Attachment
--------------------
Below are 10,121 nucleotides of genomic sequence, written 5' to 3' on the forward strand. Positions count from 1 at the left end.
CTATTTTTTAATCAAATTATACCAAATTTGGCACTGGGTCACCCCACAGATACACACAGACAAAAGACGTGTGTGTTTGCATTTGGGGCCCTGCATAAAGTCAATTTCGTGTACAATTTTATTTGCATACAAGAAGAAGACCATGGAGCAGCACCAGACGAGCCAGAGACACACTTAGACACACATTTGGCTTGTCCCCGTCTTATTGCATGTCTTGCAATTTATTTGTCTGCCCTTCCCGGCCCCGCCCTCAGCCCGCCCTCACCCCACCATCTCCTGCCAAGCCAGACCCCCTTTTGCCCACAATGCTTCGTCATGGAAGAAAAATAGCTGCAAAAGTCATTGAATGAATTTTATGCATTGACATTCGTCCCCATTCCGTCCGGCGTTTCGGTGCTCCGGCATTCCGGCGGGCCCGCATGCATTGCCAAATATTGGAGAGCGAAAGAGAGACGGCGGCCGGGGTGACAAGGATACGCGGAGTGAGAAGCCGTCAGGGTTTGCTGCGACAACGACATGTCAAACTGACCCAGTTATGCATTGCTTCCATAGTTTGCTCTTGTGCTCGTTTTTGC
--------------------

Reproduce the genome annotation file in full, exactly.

Below are 10,121 nucleotides of genomic sequence, written 5' to 3' on the forward strand. Positions count from 1 at the left end.
CTATTTTTTAATCAAATTATACCAAATTTGGCACTGGGTCACCCCACAGATACACACAGACAAAAGACGTGTGTGTTTGCATTTGGGGCCCTGCATAAAGTCAATTTCGTGTACAATTTTATTTGCATACAAGAAGAAGACCATGGAGCAGCACCAGACGAGCCAGAGACACACTTAGACACACATTTGGCTTGTCCCCGTCTTATTGCATGTCTTGCAATTTATTTGTCTGCCCTTCCCGGCCCCGCCCTCAGCCCGCCCTCACCCCACCATCTCCTGCCAAGCCAGACCCCCTTTTGCCCACAATGCTTCGTCATGGAAGAAAAATAGCTGCAAAAGTCATTGAATGAATTTTATGCATTGACATTCGTCCCCATTCCGTCCGGCGTTTCGGTGCTCCGGCATTCCGGCGGGCCCGCATGCATTGCCAAATATTGGAGAGCGAAAGAGAGACGGCGGCCGGGGTGACAAGGATACGCGGAGTGAGAAGCCGTCAGGGTTTGCTGCGACAACGACATGTCAAACTGACCCAGTTATGCATTGCTTCCATAGTTTGCTCTTGTGCTCGTTTTTGC